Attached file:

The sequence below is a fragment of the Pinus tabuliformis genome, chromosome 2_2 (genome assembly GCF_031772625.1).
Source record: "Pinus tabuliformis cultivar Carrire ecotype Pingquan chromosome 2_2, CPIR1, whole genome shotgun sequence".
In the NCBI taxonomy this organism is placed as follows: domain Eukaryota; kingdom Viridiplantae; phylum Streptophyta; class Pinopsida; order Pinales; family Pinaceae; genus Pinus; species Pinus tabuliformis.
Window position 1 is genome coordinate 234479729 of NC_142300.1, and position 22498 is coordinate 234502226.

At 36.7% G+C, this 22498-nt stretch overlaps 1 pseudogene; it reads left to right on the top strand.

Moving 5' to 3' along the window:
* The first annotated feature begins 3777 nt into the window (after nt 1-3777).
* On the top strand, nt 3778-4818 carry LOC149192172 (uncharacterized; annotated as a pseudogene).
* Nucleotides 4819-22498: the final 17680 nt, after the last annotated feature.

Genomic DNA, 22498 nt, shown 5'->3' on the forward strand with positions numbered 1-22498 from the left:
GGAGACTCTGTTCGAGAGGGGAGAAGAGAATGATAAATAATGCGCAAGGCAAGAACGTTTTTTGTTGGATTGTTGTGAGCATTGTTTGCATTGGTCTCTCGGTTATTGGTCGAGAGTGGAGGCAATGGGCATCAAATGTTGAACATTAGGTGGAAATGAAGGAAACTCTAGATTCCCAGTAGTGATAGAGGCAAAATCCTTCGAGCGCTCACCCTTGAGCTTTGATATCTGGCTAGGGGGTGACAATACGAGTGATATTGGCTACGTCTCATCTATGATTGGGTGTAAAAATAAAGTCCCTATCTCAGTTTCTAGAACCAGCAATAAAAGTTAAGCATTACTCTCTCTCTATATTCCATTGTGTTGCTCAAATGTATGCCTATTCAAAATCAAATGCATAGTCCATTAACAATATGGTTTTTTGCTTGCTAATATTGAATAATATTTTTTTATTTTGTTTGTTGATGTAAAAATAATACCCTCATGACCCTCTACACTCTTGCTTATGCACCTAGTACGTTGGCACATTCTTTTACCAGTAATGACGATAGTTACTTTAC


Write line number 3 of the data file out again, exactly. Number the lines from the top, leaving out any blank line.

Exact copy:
In the NCBI taxonomy this organism is placed as follows: domain Eukaryota; kingdom Viridiplantae; phylum Streptophyta; class Pinopsida; order Pinales; family Pinaceae; genus Pinus; species Pinus tabuliformis.